Here's what Westpac says the RBA will do with interest rates next week

Is inflation too hot for the Reserve Bank to handle?

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Animation of a man measuring a percentage sign, symbolising rising interest rates.

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Interest rates are going to be a hot topic again next week. That's because the Reserve Bank of Australia is holding its cash rate meeting on Tuesday. A hotter-than-expected inflation reading has led many to believe that the central bank will be forced to increase rates after pausing for several months.

At present, the market is sitting on the fence with this meeting, with the latest cash rate futures pricing in a 50% chance of a 25 basis points hike to 4.35% on Tuesday.

Whatever does happen, the market is only half prepared for it. So, expect some movement from the ASX 200 index when the announcement drops.

What's going to happen with interest rates next week?

As recently as last month, Bill Evans made his last interest rate call as Westpac Banking Corp (ASX: WBC) chief economist and stated his belief that interest rates have peaked and will start to fall next year. Is that still the case?

Unfortunately, for borrowers, the bank's new chief economist, Luci Ellis, isn't so sure that Evans' forecasts will prove accurate. She explains:

Last week we noted that the RBA would leave rates unchanged so long as they saw inflation coming down as they had expected. But if the data flow showed inflation declining slower than that, they would raise rates. This message was reinforced in the Governor's first speech, on Tuesday, where she said "The Board will not hesitate to raise the cash rate further if there is a material upward revision to the outlook for inflation."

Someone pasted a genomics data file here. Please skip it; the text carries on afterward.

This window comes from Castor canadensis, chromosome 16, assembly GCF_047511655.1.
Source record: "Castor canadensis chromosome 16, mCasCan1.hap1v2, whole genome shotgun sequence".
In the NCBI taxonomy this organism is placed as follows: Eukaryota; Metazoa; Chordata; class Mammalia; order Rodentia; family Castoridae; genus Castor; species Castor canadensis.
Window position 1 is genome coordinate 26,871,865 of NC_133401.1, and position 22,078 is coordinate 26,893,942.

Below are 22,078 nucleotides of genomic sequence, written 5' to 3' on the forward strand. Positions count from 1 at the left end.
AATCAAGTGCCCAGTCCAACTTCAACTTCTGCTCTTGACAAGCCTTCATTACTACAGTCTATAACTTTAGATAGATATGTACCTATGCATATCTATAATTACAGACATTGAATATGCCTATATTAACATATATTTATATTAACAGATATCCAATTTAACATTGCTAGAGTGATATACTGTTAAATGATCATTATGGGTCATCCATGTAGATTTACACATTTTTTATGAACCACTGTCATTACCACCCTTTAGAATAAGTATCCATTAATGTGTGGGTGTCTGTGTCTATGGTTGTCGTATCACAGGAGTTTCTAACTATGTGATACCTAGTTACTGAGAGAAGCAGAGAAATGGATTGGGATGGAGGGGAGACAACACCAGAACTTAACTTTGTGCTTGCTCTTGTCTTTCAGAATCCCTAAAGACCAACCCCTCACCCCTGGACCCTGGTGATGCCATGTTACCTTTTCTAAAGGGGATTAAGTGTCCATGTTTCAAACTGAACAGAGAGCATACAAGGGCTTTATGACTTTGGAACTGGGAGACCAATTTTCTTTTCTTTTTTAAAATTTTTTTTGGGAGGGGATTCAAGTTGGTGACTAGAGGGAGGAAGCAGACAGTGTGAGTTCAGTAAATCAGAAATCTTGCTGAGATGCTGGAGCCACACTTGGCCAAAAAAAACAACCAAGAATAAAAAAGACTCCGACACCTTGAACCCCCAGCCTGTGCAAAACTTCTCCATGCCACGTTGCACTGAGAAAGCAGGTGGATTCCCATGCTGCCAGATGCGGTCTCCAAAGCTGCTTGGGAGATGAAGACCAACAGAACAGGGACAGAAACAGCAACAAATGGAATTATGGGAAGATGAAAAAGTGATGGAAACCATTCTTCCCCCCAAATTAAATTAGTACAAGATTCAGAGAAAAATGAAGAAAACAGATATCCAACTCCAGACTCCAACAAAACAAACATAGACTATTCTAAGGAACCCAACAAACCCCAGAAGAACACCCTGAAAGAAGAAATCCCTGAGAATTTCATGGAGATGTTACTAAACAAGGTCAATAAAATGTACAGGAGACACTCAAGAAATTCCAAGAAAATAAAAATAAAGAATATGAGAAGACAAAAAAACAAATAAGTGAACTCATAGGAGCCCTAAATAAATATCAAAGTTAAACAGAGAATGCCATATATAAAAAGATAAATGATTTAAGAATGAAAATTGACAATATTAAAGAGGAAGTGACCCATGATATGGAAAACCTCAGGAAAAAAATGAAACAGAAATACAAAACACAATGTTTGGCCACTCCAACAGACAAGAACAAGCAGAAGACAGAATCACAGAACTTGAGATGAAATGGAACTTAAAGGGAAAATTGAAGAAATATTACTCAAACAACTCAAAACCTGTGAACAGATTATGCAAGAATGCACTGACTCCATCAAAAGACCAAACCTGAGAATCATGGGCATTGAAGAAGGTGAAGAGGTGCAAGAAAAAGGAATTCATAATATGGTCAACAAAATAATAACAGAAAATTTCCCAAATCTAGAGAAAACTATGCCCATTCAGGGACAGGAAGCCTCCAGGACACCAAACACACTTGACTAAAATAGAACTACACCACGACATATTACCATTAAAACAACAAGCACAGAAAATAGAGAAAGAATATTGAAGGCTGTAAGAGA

The September quarter CPI release was always going to be crucial. Has the RBA seen enough to move? At 1.2% in the quarter, both headline and trimmed mean inflation was a little higher than the Westpac team expected.

While this might not seem like enough to cause a rate hike, Ellis believes it will be. She concludes:

We assessed that it would take a significant upside surprise to induce the RBA Board to raise rates at the November meeting. A 0.1% difference might not seem like a lot, but the underlying detail was sobering. So yes, I've seen enough to make my first-ever rate call to be a prediction of a hike.

One positive is that Ellis still expects rates to start to fall from next year and in 2025. She has pencilled in the following for interest rates:

  • 4.1% in September 2024
  • 3.85% in December 2024
  • 3.6% in March 2025
  • 3.35% in June 2025

We will see if Westpac's chief economist's first-ever rate call is on the money on Tuesday.

Motley Fool contributor James Mickleboro has positions in Westpac Banking Corporation. The Motley Fool Australia's parent company Motley Fool Holdings Inc. has no position in any of the stocks mentioned. The Motley Fool Australia has no position in any of the stocks mentioned. The Motley Fool has a disclosure policy. This article contains general investment advice only (under AFSL 400691). Authorised by Scott Phillips.

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